Esophagectomy is the main surgical treatment for esophageal cancer. It is done either to remove the cancer or to relieve symptoms.
During an esophagectomy, the surgeon removes all or part of the esophagus through an incision in the chest. The esophagus is reconstructed using another organ, most commonly the stomach but occasionally the large intestine.
Some esophagectomies can be done with minimally invasive surgery (laparoscopic surgery). The procedure is done through several small incisions and can result in reduced pain and faster recovery than conventional surgery.
At Mayo Clinic, laparoscopic techniques include robot-assisted surgery (robotic surgery) and new procedures that access the esophagus through the throat and through small incisions in the abdomen and behind the collarbone.
An important aspect of esophagectomy is determining which type of the procedure is best for you. To guide that decision, Mayo Clinic specialists use state-of-the-art imaging techniques, such as CT, MRI and positron emission tomography (PET) imaging, as well as endoscopic ultrasound and fine-needle biopsies during endoscopy.
Typically, you'll have preoperative medical testing that may include a heart (cardiac) evaluation to check for cardiovascular disease, which could complicate surgery.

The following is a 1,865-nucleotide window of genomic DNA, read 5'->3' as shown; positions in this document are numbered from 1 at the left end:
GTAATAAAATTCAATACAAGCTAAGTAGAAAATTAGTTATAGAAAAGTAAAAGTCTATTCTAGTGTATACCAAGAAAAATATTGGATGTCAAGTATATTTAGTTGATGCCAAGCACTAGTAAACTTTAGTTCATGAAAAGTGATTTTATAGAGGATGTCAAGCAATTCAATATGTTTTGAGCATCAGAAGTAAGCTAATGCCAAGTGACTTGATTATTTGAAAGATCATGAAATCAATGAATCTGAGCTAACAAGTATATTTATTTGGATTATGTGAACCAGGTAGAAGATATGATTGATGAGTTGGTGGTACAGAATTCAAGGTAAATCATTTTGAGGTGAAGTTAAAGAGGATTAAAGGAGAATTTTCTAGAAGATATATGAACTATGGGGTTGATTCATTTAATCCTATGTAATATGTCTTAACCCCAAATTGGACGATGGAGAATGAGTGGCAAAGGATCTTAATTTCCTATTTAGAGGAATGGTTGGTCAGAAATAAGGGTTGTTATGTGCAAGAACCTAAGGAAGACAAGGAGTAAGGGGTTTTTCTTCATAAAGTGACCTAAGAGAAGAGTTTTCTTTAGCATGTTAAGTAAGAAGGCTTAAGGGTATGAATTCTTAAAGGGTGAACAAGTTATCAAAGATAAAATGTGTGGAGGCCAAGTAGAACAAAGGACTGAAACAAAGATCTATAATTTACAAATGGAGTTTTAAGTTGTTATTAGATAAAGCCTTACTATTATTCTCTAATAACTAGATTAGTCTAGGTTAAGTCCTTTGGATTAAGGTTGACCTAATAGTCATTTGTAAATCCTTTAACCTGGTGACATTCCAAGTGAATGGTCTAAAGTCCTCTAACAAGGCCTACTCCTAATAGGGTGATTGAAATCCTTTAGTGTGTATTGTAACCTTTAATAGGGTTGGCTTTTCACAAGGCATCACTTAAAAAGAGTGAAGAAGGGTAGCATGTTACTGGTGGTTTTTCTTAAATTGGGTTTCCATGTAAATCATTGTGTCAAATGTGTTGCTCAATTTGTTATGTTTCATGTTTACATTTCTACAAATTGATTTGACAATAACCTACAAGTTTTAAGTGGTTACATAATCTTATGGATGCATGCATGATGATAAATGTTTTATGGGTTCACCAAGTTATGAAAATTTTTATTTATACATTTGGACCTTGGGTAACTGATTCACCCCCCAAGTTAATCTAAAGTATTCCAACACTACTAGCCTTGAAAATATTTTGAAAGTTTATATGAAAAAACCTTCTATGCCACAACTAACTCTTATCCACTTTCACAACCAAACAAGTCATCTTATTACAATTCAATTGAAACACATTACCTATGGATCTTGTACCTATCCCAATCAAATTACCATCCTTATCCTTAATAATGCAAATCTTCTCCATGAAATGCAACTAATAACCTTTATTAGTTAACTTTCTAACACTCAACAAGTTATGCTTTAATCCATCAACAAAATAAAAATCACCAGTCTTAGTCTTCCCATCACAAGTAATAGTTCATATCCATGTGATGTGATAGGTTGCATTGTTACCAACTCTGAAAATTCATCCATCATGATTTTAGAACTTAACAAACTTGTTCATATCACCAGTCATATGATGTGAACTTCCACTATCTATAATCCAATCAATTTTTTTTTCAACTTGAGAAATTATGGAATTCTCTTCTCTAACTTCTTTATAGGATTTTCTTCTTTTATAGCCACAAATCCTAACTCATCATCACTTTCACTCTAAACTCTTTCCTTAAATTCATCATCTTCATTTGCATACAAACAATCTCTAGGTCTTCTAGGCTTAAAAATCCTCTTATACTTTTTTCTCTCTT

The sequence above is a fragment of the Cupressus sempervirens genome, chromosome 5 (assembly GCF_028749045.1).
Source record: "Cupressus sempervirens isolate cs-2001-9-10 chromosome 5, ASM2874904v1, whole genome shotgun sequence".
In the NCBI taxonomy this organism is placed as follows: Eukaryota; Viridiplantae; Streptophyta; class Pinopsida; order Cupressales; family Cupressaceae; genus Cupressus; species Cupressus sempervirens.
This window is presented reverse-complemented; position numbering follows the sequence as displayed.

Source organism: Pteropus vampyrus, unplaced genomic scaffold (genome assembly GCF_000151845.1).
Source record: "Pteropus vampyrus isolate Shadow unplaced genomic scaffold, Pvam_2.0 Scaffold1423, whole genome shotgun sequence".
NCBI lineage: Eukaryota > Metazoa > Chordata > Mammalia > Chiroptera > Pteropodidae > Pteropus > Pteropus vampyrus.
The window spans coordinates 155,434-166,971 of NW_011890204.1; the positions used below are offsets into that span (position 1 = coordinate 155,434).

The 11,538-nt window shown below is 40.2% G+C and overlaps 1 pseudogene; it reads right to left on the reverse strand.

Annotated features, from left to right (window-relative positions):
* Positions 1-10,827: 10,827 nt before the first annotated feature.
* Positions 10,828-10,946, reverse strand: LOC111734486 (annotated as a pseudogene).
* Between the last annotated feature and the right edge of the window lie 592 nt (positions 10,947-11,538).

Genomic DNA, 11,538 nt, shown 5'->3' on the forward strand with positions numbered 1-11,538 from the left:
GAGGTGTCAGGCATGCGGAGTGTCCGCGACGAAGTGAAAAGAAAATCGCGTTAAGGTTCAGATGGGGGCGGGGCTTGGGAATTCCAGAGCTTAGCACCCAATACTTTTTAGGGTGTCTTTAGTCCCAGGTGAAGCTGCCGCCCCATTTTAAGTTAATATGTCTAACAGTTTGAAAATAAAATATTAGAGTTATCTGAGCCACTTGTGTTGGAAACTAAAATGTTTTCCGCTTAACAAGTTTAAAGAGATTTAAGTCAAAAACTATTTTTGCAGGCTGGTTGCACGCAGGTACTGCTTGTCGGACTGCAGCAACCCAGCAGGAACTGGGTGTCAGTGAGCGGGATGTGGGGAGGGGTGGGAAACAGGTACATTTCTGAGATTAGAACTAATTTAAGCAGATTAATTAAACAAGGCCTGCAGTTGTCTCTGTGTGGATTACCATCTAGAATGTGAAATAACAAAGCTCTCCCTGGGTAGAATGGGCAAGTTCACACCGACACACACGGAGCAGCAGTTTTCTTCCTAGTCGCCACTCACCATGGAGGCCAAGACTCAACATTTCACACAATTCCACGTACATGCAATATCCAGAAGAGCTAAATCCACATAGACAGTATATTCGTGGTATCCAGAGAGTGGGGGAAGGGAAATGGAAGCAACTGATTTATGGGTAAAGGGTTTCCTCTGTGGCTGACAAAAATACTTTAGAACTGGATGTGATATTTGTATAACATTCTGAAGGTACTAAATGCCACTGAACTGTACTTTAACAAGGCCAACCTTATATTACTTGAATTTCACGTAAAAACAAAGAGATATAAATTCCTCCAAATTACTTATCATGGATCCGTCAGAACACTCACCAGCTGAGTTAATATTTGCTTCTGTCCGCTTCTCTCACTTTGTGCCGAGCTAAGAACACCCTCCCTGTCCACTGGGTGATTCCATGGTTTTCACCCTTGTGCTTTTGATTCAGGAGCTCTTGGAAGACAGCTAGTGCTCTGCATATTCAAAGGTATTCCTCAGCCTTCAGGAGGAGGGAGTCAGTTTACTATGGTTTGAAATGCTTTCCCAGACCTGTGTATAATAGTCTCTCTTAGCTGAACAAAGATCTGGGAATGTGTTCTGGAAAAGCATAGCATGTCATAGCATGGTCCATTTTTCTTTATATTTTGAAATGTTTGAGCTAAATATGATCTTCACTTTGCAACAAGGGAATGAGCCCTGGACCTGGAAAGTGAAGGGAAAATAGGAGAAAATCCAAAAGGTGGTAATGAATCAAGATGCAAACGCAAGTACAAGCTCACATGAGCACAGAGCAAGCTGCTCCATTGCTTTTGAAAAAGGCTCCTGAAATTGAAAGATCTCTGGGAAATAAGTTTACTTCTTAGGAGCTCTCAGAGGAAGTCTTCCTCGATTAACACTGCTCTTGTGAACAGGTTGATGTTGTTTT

Before esophagectomy, Mayo Clinic doctors may recommend chemotherapy or radiation or both, followed by a period of recovery.
Your Mayo Clinic doctor will likely recommend home enteral nutrition (tube feeding) for four to six weeks to ensure adequate nutrition while you recover. Once you resume a normal diet, the stomach's reduced size means you will need to eat smaller quantities. You may lose weight after surgery.
Most people report improved quality of life after esophagectomy, but some symptoms usually continue. Mayo Clinic has comprehensive follow-up care to prevent complications after surgery and to help you adjust your lifestyle.
Follow-up care includes:
May 13, 2015
- Lung therapy (pulmonary rehabilitation) to prevent breathing problems
- Pain management to treat heartburn and problems with swallowing
- Nutritional assessments to help with weight loss
- Psychosocial care if needed
- Delaney CP. Esophagectomy. In: Netter's Surgical Anatomy and Approaches. Philadelphia, Pa.: Saunders Elsevier; 2014. http://www.clinicalkey.com. Accessed April 24, 2015.
- Jaroszewski DE, et al. An early experience using the technique of transoral OrVil EEA stapler for minimally invasive transthoracic esophagectomy. Annals of Thoracic Surgery. 2011;92:1862.
- Parker M, et al. Transcervical videoscopic esophageal dissection during two-field minimally invasive esophagectomy: Early patient experience. Surgical Endoscopy. 2011;25:3865.
- Cook AJ. Decision Support System. Mayo Clinic, Rochester, Minn. April 24, 2015.
- Wright CD, et al. Management of superficial esophageal cancer. http://www.uptodate.com/home. Accessed April 24, 2015.
- Palazzo F, et al. Minimally invasive esophagectomy provides significant survival advantage compared with open or hybrid esophagectomy for patients with cancers of the esophagus and gastroesophageal junction. Journal of the American College of Surgeons. 2015;220:672.
- Sarkaria IS, et al. Robotic-assisted minimally invasive esophagectomy: The Ivor Lewis Approach. Thoracic Surgery Clinics. 2014;24:211.